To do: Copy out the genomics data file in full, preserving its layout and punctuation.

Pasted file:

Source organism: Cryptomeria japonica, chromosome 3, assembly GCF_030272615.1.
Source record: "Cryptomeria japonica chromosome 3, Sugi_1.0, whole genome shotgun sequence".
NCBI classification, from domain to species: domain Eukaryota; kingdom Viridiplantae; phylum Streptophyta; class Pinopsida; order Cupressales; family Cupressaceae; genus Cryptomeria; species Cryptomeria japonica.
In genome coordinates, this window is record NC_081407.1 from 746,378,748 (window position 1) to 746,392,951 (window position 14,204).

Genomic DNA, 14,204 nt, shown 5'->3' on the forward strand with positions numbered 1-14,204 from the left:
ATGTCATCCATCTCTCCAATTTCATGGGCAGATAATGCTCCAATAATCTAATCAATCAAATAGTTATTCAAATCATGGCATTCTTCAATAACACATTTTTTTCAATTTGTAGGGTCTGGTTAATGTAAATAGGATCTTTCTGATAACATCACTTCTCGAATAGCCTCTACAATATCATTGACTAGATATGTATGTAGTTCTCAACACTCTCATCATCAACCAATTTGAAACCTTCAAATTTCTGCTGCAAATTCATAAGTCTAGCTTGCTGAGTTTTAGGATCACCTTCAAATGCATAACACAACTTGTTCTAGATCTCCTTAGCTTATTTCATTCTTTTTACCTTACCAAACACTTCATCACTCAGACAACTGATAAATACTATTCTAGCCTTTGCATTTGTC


Source organism: Cryptomeria japonica, chromosome 3, assembly GCF_030272615.1.
Source record: "Cryptomeria japonica chromosome 3, Sugi_1.0, whole genome shotgun sequence".
NCBI classification, from domain to species: domain Eukaryota; kingdom Viridiplantae; phylum Streptophyta; class Pinopsida; order Cupressales; family Cupressaceae; genus Cryptomeria; species Cryptomeria japonica.
In genome coordinates, this window is record NC_081407.1 from 746,378,748 (window position 1) to 746,392,951 (window position 14,204).

Genomic DNA, 14,204 nt, shown 5'->3' on the forward strand with positions numbered 1-14,204 from the left:
ATGTCATCCATCTCTCCAATTTCATGGGCAGATAATGCTCCAATAATCTAATCAATCAAATAGTTATTCAAATCATGGCATTCTTCAATAACACATTTTTTTCAATTTGTAGGGTCTGGTTAATGTAAATAGGATCTTTCTGATAACATCACTTCTCGAATAGCCTCTACAATATCATTGACTAGATATGTATGTAGTTCTCAACACTCTCATCATCAACCAATTTGAAACCTTCAAATTTCTGCTGCAAATTCATAAGTCTAGCTTGCTGAGTTTTAGGATCACCTTCAAATGCATAACACAACTTGTTCTAGATCTCCTTAGCTTATTTCATTCTTTTTACCTTACCAAACACTTCATCACTCAGACAACTGATAAATACTATTCTAGCCTTTGCATTTGTC